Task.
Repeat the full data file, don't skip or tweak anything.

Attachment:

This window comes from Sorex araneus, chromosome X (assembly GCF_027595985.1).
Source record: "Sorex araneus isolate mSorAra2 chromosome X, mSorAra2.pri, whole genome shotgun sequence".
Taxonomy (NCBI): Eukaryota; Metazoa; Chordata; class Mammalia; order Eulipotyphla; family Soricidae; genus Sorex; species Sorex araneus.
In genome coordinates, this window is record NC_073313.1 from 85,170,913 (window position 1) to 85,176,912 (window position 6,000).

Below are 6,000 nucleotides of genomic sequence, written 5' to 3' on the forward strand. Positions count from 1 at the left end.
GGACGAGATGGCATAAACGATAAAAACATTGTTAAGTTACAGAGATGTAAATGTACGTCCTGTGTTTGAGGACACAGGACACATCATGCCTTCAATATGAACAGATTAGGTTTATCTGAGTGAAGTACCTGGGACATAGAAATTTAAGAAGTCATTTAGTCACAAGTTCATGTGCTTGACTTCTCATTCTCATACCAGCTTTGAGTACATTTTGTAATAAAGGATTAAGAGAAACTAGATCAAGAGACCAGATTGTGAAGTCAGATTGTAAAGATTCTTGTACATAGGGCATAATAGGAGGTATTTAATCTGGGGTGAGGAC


This window comes from Sorex araneus, chromosome X (assembly GCF_027595985.1).
Source record: "Sorex araneus isolate mSorAra2 chromosome X, mSorAra2.pri, whole genome shotgun sequence".
Taxonomy (NCBI): Eukaryota; Metazoa; Chordata; class Mammalia; order Eulipotyphla; family Soricidae; genus Sorex; species Sorex araneus.
In genome coordinates, this window is record NC_073313.1 from 85,170,913 (window position 1) to 85,176,912 (window position 6,000).

Below are 6,000 nucleotides of genomic sequence, written 5' to 3' on the forward strand. Positions count from 1 at the left end.
GGACGAGATGGCATAAACGATAAAAACATTGTTAAGTTACAGAGATGTAAATGTACGTCCTGTGTTTGAGGACACAGGACACATCATGCCTTCAATATGAACAGATTAGGTTTATCTGAGTGAAGTACCTGGGACATAGAAATTTAAGAAGTCATTTAGTCACAAGTTCATGTGCTTGACTTCTCATTCTCATACCAGCTTTGAGTACATTTTGTAATAAAGGATTAAGAGAAACTAGATCAAGAGACCAGATTGTGAAGTCAGATTGTAAAGATTCTTGTACATAGGGCATAATAGGAGGTATTTAATCTGGGGTGAGGAC